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decided: January 9, 1905.



Author: Day

[ 196 U.S. Page 222]

 MR. JUSTICE DAY, after making the foregoing statement, delivered the opinion of the court.

We take it that this inquiry must be read in the light of the statement accompanying it. While instruction is asked broadly as to the liability of the railroad company to the terminal company, for damages which the latter has been compelled to pay to one of its own employes on account of injuries sustained, it is doubtless meant to limit the inquiry to cases wherein such recovery was had because of the established negligence of the terminal company in the performance of the specific duty stated and which it owed to the employe. For it must be taken as settled that the terminal company was guilty of negligence after it received the car in question, in failing to perform the duty of inspection required of it as to its own employe. The case referred to in the certificate, Union Stock Yards Co. v. Goodwin, 57 Nebraska, 138, is a final adjudication between the terminal company and the employe,

[ 196 U.S. Page 223]

     and it therein appears that the liability of the company was based upon the defective character of the brake, which defect a reasonably careful inspection by a competent inspector would have revealed, and it was held that in permitting the employe to use the car without discovering the defect the company was rendered liable to him for the damage sustained. We have, therefore, a case in which the question of the plaintiff's negligence has been established by a competent tribunal, and the inquiry here is, may the terminal company recover contribution, or, more strictly speaking, indemnity, from the railroad company because of the damages which it has been compelled to pay under the circumstances stated?

Nor is the question to be complicated by a decision of the liability of the railroad company to the employe of the terminal company, had the latter seen fit to bring the action against the railroad company alone, or against both companies jointly. There seems to be a diversity of holding upon the subject of the railroad company's liability, under such circumstances, in courts of high authority.

In Moon v. Northern Pacific Railroad Company, 46 Minnesota, 106, and Pennsylvania Railroad Company v. Snyder, 55 Ohio St. 342, it was held that a railroad company was liable to an employe of the receiving company who had been injured on the defective car while in the employ of the latter company when under a traffic arrangement between the companies, the delivering company had undertaken to inspect the cars upon delivery, and, as in the Moon case, where there was a joint inspection by the inspectors of both companies. This upon the theory that the negligence of the delivering company, when it was bound to inspect before delivery, was the primary cause of the injury, notwithstanding the receiving company was also guilty of an omission to inspect the car, before permitting the employe to use the same.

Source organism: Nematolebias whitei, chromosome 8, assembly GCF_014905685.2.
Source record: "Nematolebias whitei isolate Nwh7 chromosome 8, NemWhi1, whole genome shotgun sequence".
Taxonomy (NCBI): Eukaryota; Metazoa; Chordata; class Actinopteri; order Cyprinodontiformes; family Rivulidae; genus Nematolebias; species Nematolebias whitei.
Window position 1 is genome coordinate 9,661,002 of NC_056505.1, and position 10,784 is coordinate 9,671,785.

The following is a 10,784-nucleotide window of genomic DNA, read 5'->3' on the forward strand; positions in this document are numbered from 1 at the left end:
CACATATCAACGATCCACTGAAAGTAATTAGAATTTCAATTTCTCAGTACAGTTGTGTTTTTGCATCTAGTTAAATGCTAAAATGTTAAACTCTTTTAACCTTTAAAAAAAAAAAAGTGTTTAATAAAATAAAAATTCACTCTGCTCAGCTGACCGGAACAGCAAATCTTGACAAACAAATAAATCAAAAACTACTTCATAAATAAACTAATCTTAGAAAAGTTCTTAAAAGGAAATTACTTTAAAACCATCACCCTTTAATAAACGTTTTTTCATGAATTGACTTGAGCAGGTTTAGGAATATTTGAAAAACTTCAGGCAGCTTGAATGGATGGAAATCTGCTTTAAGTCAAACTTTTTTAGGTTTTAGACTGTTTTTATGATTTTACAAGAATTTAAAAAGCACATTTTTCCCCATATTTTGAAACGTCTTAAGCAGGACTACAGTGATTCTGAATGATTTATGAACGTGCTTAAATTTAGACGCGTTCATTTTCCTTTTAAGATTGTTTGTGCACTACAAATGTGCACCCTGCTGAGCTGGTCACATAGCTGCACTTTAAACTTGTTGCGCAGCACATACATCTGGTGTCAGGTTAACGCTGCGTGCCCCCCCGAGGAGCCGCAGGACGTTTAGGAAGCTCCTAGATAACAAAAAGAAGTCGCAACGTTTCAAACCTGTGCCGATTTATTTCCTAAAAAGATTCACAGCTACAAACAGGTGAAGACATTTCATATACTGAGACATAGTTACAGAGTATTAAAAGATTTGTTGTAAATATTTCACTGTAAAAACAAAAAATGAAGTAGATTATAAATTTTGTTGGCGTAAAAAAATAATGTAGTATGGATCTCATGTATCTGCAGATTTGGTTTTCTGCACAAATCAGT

A different view was taken in the case of Glynn v. Central R.R. Co., 175 Massachusetts, 510, in which the opinion was delivered by Mr. Justice Holmes, then Chief Justice of Massachusetts,

[ 196 U.S. Page 224]

     in which it was held that, as the car after coming into the hands of the receiving company and before it had reached the place of the accident, had crossed a point at which it should have been inspected, the liability of the delivering company for the defect in the car, which ought to have been discovered upon inspection by the receiving company, was at an end. A like view was taken by the Supreme Court of Kansas in the case of M., K. & T.R.R. Co. v. Merrill, 70 Pac. Rep. 358, reversing its former decision in the same case reported in 61 Kansas, 671. But we do not deem the determination of this question necessary to a decision of the present case.

Coming to the very question to be determined here, the general principle of law is well settled that one of several wrongdoers cannot recover against another wrongdoer, although he may have been compelled to pay all the damages for the wrong done. In many instances, however, cases have been taken out of this general rule, and it has been held inoperative in order that the ultimate loss may be visited upon the principal wrongdoer, who is made to respond for all the damages, where one less culpable, although legally liable to third persons, may escape the payment of damages assessed against him by putting the ultimate loss upon the one principally responsible for the injury done. These cases have, perhaps, their principal illustration in that class wherein municipalities have been held responsible for injuries to persons lawfully using the streets in a city, because of defects in the streets or sidewalks caused by the negligence or active fault of a property owner. In such cases, where the municipality has been called upon to respond because of its legal duty to keep public highways open and free from nuisances, recovery over has been permitted for indemnity against the property owner, the principal wrongdoer, whose negligence was the real cause of the injury.

Of this class of cases is Washington Gas Light Co. v. District of Columbia, 161 U.S. 316, in which a resident of the city of Washington had been ...

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